perialist aggression; (2) denial of CPSU leadership; (3)
rejection of class struggle and collaborationism be-
tween classes; (4) social-democratism; (5) denial of
Leninist dictatorship of the proletariat; (6) rejection
of a centralized, disciplined Party; and (7) adoption
of national Communism (Brzezinski [1962], p. 305). In
October 1957 Gomułka complained of Revisionists and
Liquidationists “of various sorts... [who] offer no
positive program... [but] act by negation and fruitless
criticism” in the Polish Party (Pravda, 31 October
1957; trans. R. K. Kindersley). Shortly afterwards, at
the meeting of twelve Ruling Parties in Moscow in
November, Revisionism was declared to be “the main
danger” in the international workers' movement, the
Yugoslavs refusing to subscribe.


The Yugoslavs' retort took the form of a new Party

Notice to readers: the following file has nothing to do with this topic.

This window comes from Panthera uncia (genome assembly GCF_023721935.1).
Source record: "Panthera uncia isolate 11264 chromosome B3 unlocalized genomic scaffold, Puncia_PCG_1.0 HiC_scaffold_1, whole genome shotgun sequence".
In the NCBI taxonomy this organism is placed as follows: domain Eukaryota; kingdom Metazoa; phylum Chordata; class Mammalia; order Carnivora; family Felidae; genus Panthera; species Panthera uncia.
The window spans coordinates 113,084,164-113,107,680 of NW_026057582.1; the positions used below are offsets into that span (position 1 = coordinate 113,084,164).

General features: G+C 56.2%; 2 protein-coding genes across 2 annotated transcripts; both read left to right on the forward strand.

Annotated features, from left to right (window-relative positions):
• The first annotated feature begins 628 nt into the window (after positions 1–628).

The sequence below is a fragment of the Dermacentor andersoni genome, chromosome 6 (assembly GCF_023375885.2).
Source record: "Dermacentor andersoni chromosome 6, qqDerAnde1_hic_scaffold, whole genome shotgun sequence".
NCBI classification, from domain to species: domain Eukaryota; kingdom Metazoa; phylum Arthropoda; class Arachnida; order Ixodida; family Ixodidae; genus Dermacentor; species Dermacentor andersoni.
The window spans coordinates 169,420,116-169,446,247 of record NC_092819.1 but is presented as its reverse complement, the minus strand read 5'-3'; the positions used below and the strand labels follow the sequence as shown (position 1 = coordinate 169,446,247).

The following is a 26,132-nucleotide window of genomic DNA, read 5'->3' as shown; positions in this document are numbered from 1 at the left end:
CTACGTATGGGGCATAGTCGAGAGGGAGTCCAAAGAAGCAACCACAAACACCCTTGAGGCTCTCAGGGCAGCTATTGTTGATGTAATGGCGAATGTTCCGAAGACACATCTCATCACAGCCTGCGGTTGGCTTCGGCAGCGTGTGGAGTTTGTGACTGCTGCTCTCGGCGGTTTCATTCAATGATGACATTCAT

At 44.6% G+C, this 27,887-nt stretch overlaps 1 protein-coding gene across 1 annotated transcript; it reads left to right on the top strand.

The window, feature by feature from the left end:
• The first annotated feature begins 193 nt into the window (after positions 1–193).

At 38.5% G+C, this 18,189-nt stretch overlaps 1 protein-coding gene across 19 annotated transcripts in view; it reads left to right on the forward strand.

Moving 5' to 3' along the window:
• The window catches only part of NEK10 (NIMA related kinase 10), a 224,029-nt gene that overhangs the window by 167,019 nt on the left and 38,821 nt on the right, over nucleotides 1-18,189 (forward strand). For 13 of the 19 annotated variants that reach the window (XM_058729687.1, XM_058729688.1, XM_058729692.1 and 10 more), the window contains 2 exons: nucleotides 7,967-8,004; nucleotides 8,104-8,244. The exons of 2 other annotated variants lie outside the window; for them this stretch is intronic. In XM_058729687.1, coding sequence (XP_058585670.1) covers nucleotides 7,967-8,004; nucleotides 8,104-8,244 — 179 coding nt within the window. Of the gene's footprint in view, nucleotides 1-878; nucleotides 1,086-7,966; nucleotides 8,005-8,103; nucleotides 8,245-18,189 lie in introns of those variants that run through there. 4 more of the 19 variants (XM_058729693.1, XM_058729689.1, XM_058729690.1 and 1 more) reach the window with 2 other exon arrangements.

Program in the spring of 1958, which was at once
recognized as the epitome of political Revisionism,
much as the Erfurt Program had been the epitome of
orthodoxy. This program was a major document, the
length of a small book, and embodied, from the ortho-
dox, i.e., Soviet and Chinese, point of view, five serious
transgressions: it exaggerated positive developments in
the capitalist world, notably the social effects of the
extension of state intervention in the economy; it failed
adequately to distinguish between the aggressive na-
ture of the imperialist and the defensive nature of the
socialist camp; it underestimated the value of Soviet
experience (e.g., collectivization) for other Socialist
countries; it spoke prematurely of the withering-away
of the State as a practical policy; and it reduced the
role of the Party in a socialist country to one of ideo-
logical education instead of active leadership. It will
be seen that all these are specifications of one or other
of the sins of Revisionism listed by Ponomarev in 1957.

In the antirevisionist campaign which followed (and
which involved the execution of Imre Nagy and his
associates), the Chinese took the lead; and within the
next two years their attacks on “modern revisionism”
began to be aimed at the Soviet Union rather than
the Yugoslavs. The main Chinese argument in support